30 March 2010 Maximizing the efficiency of ferritin as a photocatalyst for applications in an artificial photosynthesis system
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Abstract
Alternate fuel sources are becoming increasingly important as the reserve of fossil fuels decrease. We describe a photosynthesis mimic that is capable of extracting electrons from sacrificial electron donors. This model is based on the bio-photo-catalyst ferritin. Ferritin is an iron storage protein that naturally sequesters ferrihydrite inside a spherical 12 nm protein shell. Ferrihydrite is a semi-conductor that functions as a photo-catalyst in aqueous solvents. Ferritin has been shown to photoreduce Au3+ to form Au(0) nanoparticles. Citrate acts as a sacrificial electron donor to supply electrons for the photoreduction. We describe studies designed to understand the mechanism of this catalyst in order to improve the efficiency of the reaction. We have developed a spectrophotometric assay to simultaneously illuminate the sample and kinetically monitor the formation of products of Au3+ reduction. We report that buffers containing sulfur significantly increase the rate of the reactions. Control reactions with colloidal ferrihydrite nanoparticles do not catalyze the photochemical reaction, but produce a black precipitate indicating that the protein shell has an important function in nanoparticle formation.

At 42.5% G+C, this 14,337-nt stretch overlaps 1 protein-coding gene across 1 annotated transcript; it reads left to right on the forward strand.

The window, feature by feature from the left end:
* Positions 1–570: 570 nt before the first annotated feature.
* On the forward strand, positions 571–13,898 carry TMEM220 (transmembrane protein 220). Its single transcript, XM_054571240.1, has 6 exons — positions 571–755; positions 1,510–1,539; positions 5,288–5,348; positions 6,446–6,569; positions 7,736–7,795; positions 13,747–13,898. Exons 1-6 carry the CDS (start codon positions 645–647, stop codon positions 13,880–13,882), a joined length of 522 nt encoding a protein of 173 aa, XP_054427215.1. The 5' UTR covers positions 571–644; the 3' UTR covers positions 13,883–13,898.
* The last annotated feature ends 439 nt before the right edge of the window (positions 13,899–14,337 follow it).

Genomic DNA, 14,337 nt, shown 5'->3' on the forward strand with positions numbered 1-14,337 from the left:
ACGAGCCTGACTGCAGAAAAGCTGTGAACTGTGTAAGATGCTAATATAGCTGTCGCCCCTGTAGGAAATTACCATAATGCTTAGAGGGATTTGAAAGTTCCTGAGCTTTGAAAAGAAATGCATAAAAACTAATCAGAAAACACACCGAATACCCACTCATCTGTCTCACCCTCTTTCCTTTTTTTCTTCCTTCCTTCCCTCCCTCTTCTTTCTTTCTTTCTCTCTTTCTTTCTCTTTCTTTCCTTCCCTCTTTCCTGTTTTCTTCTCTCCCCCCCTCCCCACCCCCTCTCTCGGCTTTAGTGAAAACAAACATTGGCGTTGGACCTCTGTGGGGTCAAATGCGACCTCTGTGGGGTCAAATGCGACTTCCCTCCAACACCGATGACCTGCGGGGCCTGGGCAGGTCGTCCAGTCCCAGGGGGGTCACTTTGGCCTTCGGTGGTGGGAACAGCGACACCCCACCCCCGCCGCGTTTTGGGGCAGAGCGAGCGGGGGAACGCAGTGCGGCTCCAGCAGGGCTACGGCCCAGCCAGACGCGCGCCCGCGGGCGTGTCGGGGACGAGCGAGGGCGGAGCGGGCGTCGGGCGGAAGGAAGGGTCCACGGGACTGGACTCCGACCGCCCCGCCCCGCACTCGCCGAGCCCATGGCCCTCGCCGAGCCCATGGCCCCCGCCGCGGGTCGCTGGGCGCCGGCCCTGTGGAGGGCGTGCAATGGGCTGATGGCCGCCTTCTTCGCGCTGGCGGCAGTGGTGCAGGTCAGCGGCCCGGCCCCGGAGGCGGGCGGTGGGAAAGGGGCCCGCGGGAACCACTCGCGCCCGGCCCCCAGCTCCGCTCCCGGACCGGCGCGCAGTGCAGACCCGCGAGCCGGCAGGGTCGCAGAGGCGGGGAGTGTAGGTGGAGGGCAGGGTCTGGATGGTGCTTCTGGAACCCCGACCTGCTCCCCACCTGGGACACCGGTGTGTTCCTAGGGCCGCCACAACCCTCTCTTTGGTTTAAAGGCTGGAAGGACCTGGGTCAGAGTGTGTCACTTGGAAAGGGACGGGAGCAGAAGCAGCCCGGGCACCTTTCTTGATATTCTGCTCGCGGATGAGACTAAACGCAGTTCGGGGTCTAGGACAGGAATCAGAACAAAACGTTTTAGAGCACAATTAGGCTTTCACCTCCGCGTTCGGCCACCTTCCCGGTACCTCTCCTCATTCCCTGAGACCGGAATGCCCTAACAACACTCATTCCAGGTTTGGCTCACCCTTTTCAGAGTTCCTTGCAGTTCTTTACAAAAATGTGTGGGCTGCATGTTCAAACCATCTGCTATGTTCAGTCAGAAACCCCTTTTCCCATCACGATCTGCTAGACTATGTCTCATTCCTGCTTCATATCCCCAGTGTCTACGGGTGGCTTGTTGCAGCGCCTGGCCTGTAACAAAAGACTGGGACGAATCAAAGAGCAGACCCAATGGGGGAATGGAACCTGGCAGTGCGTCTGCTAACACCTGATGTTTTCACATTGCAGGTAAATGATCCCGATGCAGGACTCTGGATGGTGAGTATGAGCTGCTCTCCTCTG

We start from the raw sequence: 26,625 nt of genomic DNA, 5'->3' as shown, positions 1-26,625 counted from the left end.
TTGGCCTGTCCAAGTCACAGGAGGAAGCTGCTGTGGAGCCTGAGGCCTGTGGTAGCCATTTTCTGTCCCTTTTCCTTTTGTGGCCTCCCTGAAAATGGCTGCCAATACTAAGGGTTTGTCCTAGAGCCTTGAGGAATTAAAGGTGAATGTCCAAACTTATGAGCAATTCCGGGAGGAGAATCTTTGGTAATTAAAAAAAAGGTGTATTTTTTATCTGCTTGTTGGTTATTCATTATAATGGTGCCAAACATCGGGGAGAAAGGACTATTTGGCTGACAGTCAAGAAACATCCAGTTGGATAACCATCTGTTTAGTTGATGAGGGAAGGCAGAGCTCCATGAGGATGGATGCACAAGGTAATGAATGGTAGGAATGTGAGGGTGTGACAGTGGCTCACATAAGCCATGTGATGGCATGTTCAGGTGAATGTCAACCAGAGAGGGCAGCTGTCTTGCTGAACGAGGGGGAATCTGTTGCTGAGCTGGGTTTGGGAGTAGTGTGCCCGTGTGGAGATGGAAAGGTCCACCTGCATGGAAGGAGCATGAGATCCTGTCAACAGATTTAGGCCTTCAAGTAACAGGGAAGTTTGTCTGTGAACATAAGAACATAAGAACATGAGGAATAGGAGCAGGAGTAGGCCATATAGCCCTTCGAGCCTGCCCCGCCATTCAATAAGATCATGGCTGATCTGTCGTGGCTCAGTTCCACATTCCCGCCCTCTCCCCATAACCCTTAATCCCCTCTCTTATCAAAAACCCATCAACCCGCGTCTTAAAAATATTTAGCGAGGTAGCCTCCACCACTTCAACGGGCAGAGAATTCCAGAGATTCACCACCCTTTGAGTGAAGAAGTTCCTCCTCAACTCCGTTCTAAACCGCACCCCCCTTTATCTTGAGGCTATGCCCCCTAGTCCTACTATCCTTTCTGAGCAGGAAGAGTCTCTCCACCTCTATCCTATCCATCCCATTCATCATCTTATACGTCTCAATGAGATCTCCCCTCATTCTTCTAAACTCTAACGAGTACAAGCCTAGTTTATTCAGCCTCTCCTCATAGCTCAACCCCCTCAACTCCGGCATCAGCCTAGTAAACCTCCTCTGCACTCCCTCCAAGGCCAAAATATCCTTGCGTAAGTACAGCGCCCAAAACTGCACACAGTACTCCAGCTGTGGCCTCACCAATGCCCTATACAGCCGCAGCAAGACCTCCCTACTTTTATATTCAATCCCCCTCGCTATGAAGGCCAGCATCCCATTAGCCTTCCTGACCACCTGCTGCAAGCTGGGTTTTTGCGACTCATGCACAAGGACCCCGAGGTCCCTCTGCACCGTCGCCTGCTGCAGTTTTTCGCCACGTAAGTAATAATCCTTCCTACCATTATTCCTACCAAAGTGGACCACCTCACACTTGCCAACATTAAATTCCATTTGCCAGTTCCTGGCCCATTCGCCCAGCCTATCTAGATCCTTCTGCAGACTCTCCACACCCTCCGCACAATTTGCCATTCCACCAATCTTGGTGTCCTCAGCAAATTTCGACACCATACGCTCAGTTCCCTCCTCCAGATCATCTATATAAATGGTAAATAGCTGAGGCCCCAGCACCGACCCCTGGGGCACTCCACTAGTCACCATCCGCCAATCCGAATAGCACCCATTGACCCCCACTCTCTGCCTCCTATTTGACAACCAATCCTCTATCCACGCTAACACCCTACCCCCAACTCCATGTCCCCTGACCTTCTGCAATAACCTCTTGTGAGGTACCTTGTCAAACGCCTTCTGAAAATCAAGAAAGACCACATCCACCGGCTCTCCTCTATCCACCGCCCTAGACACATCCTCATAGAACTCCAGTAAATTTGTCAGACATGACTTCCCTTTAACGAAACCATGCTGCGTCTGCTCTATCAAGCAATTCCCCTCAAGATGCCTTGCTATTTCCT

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Robert J. Hilton, Jeremiah D. Keyes, Richard K. Watt, "Maximizing the efficiency of ferritin as a photocatalyst for applications in an artificial photosynthesis system", Proc. SPIE 7646, Nanosensors, Biosensors, and Info-Tech Sensors and Systems 2010, 76460J (30 March 2010); doi: 10.1117/12.858830; https://doi.org/10.1117/12.858830
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